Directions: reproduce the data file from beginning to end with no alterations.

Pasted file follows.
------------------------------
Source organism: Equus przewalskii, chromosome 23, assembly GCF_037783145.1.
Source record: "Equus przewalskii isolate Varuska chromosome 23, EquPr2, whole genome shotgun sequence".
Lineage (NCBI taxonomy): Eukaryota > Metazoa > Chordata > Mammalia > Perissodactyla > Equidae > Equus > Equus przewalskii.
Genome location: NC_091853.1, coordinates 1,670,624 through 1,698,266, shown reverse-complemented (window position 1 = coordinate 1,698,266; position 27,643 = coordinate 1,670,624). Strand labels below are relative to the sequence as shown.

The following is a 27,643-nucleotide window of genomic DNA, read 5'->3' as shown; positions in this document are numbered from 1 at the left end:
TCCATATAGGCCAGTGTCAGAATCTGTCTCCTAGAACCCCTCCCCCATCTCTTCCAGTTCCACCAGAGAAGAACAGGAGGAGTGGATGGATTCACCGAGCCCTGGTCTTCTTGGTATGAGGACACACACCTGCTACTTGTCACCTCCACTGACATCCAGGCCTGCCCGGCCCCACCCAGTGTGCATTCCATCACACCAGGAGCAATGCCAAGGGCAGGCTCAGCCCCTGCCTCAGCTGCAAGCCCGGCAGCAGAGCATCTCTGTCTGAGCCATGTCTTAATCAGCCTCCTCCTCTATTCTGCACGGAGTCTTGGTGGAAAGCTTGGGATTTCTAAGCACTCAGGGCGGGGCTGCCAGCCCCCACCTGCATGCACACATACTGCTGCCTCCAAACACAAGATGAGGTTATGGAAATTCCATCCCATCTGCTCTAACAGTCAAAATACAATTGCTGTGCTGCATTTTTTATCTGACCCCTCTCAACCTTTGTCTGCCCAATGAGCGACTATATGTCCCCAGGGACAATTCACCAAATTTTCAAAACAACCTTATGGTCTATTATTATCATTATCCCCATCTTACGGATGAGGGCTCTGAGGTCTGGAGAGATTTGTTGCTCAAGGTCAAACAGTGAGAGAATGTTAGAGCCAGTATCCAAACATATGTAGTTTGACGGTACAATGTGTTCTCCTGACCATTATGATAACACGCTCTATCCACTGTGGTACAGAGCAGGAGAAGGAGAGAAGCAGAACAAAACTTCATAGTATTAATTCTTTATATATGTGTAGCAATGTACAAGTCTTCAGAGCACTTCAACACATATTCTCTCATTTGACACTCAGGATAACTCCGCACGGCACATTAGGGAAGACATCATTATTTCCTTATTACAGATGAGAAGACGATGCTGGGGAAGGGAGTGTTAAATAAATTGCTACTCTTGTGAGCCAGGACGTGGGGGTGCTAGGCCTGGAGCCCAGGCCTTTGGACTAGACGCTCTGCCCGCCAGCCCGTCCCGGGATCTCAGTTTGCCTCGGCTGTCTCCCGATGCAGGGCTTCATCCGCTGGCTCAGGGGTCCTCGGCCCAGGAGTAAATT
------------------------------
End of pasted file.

Source organism: Equus przewalskii, chromosome 23, assembly GCF_037783145.1.
Source record: "Equus przewalskii isolate Varuska chromosome 23, EquPr2, whole genome shotgun sequence".
Lineage (NCBI taxonomy): Eukaryota > Metazoa > Chordata > Mammalia > Perissodactyla > Equidae > Equus > Equus przewalskii.
Genome location: NC_091853.1, coordinates 1,670,624 through 1,698,266, shown reverse-complemented (window position 1 = coordinate 1,698,266; position 27,643 = coordinate 1,670,624). Strand labels below are relative to the sequence as shown.

The following is a 27,643-nucleotide window of genomic DNA, read 5'->3' as shown; positions in this document are numbered from 1 at the left end:
TCCATATAGGCCAGTGTCAGAATCTGTCTCCTAGAACCCCTCCCCCATCTCTTCCAGTTCCACCAGAGAAGAACAGGAGGAGTGGATGGATTCACCGAGCCCTGGTCTTCTTGGTATGAGGACACACACCTGCTACTTGTCACCTCCACTGACATCCAGGCCTGCCCGGCCCCACCCAGTGTGCATTCCATCACACCAGGAGCAATGCCAAGGGCAGGCTCAGCCCCTGCCTCAGCTGCAAGCCCGGCAGCAGAGCATCTCTGTCTGAGCCATGTCTTAATCAGCCTCCTCCTCTATTCTGCACGGAGTCTTGGTGGAAAGCTTGGGATTTCTAAGCACTCAGGGCGGGGCTGCCAGCCCCCACCTGCATGCACACATACTGCTGCCTCCAAACACAAGATGAGGTTATGGAAATTCCATCCCATCTGCTCTAACAGTCAAAATACAATTGCTGTGCTGCATTTTTTATCTGACCCCTCTCAACCTTTGTCTGCCCAATGAGCGACTATATGTCCCCAGGGACAATTCACCAAATTTTCAAAACAACCTTATGGTCTATTATTATCATTATCCCCATCTTACGGATGAGGGCTCTGAGGTCTGGAGAGATTTGTTGCTCAAGGTCAAACAGTGAGAGAATGTTAGAGCCAGTATCCAAACATATGTAGTTTGACGGTACAATGTGTTCTCCTGACCATTATGATAACACGCTCTATCCACTGTGGTACAGAGCAGGAGAAGGAGAGAAGCAGAACAAAACTTCATAGTATTAATTCTTTATATATGTGTAGCAATGTACAAGTCTTCAGAGCACTTCAACACATATTCTCTCATTTGACACTCAGGATAACTCCGCACGGCACATTAGGGAAGACATCATTATTTCCTTATTACAGATGAGAAGACGATGCTGGGGAAGGGAGTGTTAAATAAATTGCTACTCTTGTGAGCCAGGACGTGGGGGTGCTAGGCCTGGAGCCCAGGCCTTTGGACTAGACGCTCTGCCCGCCAGCCCGTCCCGGGATCTCAGTTTGCCTCGGCTGTCTCCCGATGCAGGGCTTCATCCGCTGGCTCAGGGGTCCTCGGCCCAGGAGTAAATT